Berkshire Hathaway to shutter some businesses amid pandemic

Berkshire Hathaway to shutter some businesses amid pandemic | Insurance Business

Berkshire Hathaway to shutter some businesses amid pandemic

The effects of the coronavirus pandemic have finally landed at the doorstep of Warren Buffett’s Berkshire Hathaway. The multinational conglomerate plans to close some smaller businesses and is positioning itself conservatively as it deals with the outbreak, according to Berkshire’s vice chairman Charlie Munger.

“We’re like the captain of a ship when the worst typhoon that’s ever happened comes,” Munger said in an interview with The Wall Street Journal, adding, “Warren wants to keep Berkshire safe for people who have 90% of their net worth invested in it. That doesn’t mean we couldn’t do something pretty aggressive or seize some opportunity. But basically we will be fairly conservative. And we’ll emerge on the other side very strong.”

Berkshire did not immediately respond to a request for comment.

The Nebraska-based company boasts a market value of more than $450 billion and has 90-plus businesses in insurance, energy, railroad, and retail, among other sectors. Its larger companies, such as GEICO, tend to operate in the black.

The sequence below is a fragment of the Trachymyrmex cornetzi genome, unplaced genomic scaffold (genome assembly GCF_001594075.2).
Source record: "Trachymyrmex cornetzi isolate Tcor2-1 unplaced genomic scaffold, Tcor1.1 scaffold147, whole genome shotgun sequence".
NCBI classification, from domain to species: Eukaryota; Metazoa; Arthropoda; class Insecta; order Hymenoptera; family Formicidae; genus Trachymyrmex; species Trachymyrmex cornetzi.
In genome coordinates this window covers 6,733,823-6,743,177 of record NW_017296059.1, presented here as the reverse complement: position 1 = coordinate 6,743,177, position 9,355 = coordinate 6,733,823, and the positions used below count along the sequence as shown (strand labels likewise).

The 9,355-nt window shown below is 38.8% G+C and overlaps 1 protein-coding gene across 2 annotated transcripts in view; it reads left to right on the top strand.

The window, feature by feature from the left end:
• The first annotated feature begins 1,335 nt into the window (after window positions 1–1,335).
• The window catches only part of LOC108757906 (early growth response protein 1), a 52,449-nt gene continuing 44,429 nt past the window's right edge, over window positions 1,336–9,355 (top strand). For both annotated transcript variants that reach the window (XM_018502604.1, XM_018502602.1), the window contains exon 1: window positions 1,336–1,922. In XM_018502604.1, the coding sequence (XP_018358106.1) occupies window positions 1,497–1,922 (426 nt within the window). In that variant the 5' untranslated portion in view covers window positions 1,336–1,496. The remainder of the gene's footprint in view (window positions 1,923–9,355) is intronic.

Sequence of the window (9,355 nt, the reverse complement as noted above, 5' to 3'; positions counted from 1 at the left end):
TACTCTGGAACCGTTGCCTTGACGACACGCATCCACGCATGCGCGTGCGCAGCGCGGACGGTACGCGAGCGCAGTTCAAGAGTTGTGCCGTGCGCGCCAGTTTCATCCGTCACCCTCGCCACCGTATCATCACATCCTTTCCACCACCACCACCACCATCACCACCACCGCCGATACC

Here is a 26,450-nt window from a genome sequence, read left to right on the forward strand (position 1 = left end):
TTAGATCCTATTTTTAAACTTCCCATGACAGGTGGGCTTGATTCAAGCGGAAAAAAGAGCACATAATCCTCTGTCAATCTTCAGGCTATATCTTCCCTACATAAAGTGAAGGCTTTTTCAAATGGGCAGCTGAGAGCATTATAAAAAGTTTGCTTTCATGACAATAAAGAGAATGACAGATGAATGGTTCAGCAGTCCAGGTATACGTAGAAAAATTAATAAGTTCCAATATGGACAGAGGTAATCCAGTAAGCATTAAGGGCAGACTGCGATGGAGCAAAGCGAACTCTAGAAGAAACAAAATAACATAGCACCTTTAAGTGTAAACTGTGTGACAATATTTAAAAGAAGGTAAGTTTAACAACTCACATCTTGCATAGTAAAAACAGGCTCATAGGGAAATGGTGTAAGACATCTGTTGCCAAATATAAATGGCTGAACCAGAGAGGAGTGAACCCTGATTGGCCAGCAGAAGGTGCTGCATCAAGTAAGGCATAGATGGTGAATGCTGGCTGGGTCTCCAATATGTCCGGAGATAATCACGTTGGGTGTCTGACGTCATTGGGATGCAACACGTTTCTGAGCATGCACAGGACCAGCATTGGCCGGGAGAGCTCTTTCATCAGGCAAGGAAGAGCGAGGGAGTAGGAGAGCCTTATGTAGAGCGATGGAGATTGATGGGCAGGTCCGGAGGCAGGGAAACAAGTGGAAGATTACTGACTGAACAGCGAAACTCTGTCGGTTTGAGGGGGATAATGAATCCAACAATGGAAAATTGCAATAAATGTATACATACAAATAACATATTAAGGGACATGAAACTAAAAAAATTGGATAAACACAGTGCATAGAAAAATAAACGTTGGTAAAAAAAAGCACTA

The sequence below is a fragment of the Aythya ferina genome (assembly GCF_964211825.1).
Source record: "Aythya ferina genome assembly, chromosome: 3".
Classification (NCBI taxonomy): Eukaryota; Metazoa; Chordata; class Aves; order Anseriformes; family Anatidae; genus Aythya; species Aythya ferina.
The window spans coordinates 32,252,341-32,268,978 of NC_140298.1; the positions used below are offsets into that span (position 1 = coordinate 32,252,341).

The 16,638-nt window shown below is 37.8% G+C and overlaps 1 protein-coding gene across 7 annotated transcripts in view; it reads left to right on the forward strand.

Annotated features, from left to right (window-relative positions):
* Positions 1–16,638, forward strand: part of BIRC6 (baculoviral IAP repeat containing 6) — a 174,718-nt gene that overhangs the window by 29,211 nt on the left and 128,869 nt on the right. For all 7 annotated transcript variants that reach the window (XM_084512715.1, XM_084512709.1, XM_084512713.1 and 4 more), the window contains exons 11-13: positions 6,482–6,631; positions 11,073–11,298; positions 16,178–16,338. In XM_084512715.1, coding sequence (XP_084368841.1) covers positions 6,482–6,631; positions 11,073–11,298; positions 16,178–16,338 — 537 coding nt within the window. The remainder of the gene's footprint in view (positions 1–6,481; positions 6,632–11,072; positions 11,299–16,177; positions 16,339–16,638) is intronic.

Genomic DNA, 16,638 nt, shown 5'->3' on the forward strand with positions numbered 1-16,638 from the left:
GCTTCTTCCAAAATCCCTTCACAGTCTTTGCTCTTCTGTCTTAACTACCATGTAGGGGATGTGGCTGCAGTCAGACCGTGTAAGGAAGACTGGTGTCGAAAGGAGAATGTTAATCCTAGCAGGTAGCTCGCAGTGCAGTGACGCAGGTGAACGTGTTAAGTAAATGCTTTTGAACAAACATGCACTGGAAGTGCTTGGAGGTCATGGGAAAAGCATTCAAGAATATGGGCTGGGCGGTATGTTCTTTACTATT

However, Munger said that Berkshire has “a few businesses, small ones, we won’t reopen” even as the global health crisis eases up, though he didn’t identify them. The vice chairman added that the phone hasn’t been “ringing off the hook” with corporate executives looking for capital, even though Berkshire ended 2019 with $128 billion in cash. This is a marked change from the financial crisis in 2008 when Berkshire gave billions of dollars to General Electric and Goldman Sachs.

As to whether another Great Depression was possible, Munger responded, “Of course we’re having a recession.” But, he said that government efforts to limit the fallout would probably help avert a “long-lasting Great Depression.”

Berkshire is expected to release Q1 results around May 02 when it holds its annual meeting.